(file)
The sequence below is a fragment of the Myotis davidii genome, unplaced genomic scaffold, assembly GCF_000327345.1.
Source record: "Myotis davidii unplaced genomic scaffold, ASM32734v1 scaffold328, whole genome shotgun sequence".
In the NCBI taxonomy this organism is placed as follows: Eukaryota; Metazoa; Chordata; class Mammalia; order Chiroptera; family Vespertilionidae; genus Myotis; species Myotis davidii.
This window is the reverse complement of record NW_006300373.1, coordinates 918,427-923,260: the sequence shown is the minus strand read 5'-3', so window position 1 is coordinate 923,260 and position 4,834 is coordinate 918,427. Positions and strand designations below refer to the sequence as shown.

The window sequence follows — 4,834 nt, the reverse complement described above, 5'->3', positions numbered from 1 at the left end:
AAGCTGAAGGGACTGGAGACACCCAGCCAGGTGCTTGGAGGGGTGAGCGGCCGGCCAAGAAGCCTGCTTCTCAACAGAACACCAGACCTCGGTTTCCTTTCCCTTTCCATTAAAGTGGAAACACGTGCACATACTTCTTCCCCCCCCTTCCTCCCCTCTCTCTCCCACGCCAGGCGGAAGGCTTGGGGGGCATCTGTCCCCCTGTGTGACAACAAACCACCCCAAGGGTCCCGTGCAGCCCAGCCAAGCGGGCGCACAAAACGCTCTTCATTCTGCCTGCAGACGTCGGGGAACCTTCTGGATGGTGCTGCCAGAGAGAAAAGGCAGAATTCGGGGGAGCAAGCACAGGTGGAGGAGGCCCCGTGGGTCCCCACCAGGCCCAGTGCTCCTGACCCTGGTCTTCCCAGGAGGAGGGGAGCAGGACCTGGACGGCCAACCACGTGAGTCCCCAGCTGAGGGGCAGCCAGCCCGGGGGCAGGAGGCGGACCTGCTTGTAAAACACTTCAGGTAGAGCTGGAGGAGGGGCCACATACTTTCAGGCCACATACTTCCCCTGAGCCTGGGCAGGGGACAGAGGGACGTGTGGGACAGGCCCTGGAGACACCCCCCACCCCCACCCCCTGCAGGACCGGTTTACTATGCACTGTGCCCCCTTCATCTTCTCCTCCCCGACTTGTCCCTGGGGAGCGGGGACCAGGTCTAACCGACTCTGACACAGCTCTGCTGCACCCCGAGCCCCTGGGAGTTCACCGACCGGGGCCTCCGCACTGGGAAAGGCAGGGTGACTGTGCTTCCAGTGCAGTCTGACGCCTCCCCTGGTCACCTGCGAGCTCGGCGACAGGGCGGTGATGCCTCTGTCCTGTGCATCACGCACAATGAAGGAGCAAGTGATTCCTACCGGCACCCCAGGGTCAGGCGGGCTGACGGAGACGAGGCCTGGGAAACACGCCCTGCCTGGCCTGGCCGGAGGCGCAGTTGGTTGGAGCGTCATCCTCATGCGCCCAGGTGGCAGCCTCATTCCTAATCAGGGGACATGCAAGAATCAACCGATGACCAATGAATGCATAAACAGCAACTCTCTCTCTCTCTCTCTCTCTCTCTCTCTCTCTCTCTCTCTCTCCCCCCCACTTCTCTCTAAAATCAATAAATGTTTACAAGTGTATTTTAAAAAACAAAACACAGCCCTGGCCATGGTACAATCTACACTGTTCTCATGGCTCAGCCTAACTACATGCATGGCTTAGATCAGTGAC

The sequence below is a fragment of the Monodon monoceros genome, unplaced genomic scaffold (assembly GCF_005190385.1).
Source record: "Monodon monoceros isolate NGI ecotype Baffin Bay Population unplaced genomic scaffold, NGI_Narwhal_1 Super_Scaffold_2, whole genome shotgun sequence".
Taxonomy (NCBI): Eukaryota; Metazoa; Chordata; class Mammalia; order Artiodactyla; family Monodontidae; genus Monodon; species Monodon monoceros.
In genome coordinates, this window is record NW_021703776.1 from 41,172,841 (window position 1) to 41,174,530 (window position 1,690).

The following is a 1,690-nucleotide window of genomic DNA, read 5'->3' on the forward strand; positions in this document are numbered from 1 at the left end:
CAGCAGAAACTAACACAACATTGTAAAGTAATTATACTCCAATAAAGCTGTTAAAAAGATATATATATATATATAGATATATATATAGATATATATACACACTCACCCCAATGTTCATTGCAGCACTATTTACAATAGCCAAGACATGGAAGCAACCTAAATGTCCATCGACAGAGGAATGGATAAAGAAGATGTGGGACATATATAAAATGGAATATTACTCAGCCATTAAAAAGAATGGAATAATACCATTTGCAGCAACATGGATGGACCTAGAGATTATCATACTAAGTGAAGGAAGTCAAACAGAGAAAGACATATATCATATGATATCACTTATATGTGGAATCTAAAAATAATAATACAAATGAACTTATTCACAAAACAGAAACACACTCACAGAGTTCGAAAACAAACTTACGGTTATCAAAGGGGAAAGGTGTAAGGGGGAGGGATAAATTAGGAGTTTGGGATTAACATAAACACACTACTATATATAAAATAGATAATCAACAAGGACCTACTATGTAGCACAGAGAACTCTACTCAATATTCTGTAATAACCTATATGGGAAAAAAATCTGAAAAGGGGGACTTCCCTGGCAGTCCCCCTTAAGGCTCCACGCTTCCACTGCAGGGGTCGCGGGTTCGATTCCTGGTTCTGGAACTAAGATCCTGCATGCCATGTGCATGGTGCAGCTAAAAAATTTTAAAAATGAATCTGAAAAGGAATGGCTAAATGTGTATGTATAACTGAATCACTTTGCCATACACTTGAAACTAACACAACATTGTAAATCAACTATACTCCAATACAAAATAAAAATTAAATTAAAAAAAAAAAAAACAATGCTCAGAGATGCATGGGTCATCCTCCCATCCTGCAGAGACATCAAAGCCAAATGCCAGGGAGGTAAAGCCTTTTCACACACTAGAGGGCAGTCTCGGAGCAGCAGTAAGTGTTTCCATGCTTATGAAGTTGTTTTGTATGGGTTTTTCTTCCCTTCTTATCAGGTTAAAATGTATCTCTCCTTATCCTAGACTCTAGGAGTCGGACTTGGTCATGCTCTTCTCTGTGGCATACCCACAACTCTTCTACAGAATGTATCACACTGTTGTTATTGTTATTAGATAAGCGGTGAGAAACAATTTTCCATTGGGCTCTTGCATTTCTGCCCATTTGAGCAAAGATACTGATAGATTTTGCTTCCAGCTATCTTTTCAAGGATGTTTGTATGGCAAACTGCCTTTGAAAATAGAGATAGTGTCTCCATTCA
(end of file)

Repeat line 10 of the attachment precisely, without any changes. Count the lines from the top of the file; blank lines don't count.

In genome coordinates, this window is record NW_021703776.1 from 41,172,841 (window position 1) to 41,174,530 (window position 1,690).